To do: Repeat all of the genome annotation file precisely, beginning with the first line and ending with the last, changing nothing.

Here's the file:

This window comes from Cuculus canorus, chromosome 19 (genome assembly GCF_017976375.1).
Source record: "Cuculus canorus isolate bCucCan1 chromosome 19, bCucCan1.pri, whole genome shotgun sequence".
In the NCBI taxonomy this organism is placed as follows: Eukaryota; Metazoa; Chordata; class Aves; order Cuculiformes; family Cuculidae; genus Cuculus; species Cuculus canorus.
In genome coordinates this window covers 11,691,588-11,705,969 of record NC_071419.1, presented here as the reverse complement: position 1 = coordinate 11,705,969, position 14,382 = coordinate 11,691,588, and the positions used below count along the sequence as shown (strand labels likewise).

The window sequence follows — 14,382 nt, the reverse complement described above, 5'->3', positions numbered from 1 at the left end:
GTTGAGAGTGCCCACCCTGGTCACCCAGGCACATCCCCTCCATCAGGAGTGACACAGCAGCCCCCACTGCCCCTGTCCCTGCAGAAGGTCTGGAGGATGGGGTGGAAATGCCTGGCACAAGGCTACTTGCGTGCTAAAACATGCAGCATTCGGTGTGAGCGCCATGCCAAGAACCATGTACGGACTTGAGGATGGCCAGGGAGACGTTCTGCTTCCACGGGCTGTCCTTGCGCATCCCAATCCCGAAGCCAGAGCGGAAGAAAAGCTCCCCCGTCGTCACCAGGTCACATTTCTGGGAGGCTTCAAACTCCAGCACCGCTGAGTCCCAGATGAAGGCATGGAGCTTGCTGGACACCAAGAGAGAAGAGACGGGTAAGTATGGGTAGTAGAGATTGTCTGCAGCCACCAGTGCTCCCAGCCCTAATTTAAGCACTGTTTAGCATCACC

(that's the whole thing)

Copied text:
This window comes from Cuculus canorus, chromosome 19 (genome assembly GCF_017976375.1).
Source record: "Cuculus canorus isolate bCucCan1 chromosome 19, bCucCan1.pri, whole genome shotgun sequence".
In the NCBI taxonomy this organism is placed as follows: Eukaryota; Metazoa; Chordata; class Aves; order Cuculiformes; family Cuculidae; genus Cuculus; species Cuculus canorus.
In genome coordinates this window covers 11,691,588-11,705,969 of record NC_071419.1, presented here as the reverse complement: position 1 = coordinate 11,705,969, position 14,382 = coordinate 11,691,588, and the positions used below count along the sequence as shown (strand labels likewise).

The window sequence follows — 14,382 nt, the reverse complement described above, 5'->3', positions numbered from 1 at the left end:
GTTGAGAGTGCCCACCCTGGTCACCCAGGCACATCCCCTCCATCAGGAGTGACACAGCAGCCCCCACTGCCCCTGTCCCTGCAGAAGGTCTGGAGGATGGGGTGGAAATGCCTGGCACAAGGCTACTTGCGTGCTAAAACATGCAGCATTCGGTGTGAGCGCCATGCCAAGAACCATGTACGGACTTGAGGATGGCCAGGGAGACGTTCTGCTTCCACGGGCTGTCCTTGCGCATCCCAATCCCGAAGCCAGAGCGGAAGAAAAGCTCCCCCGTCGTCACCAGGTCACATTTCTGGGAGGCTTCAAACTCCAGCACCGCTGAGTCCCAGATGAAGGCATGGAGCTTGCTGGACACCAAGAGAGAAGAGACGGGTAAGTATGGGTAGTAGAGATTGTCTGCAGCCACCAGTGCTCCCAGCCCTAATTTAAGCACTGTTTAGCATCACC